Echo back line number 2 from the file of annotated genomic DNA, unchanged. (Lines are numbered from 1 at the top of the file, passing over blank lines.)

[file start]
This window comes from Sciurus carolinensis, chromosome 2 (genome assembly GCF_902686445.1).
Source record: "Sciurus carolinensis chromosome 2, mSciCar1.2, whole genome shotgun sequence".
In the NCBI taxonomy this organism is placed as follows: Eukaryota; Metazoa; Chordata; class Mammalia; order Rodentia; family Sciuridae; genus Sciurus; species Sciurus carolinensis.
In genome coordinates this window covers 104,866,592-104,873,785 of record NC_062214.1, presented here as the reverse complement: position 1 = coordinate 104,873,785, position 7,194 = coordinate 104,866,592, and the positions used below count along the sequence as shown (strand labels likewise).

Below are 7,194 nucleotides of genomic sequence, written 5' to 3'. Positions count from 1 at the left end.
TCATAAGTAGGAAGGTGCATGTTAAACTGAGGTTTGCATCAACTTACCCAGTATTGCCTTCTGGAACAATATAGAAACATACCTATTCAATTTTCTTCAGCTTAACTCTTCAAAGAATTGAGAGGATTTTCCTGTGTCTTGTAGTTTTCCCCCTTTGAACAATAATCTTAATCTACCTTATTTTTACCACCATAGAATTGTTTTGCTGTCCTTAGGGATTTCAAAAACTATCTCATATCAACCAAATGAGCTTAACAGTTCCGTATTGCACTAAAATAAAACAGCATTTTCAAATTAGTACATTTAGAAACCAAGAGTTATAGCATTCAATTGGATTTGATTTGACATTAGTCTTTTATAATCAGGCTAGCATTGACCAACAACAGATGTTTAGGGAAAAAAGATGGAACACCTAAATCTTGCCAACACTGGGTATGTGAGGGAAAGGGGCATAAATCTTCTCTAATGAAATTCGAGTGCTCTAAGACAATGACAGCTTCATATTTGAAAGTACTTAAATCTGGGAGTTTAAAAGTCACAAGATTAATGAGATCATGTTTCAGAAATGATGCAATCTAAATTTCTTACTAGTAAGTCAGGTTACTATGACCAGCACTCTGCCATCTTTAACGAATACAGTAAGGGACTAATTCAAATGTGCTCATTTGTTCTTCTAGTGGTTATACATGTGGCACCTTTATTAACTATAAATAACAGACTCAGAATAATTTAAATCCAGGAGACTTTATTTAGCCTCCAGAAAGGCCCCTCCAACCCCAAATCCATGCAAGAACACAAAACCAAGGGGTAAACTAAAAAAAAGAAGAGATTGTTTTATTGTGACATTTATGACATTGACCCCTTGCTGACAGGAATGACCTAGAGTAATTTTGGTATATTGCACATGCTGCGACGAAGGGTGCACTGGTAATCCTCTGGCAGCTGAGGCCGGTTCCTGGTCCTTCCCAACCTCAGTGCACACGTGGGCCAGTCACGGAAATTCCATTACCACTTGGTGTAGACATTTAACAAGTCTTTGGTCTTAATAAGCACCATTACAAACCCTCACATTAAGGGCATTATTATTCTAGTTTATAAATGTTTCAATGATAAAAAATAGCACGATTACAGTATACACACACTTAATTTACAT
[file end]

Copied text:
Source record: "Sciurus carolinensis chromosome 2, mSciCar1.2, whole genome shotgun sequence".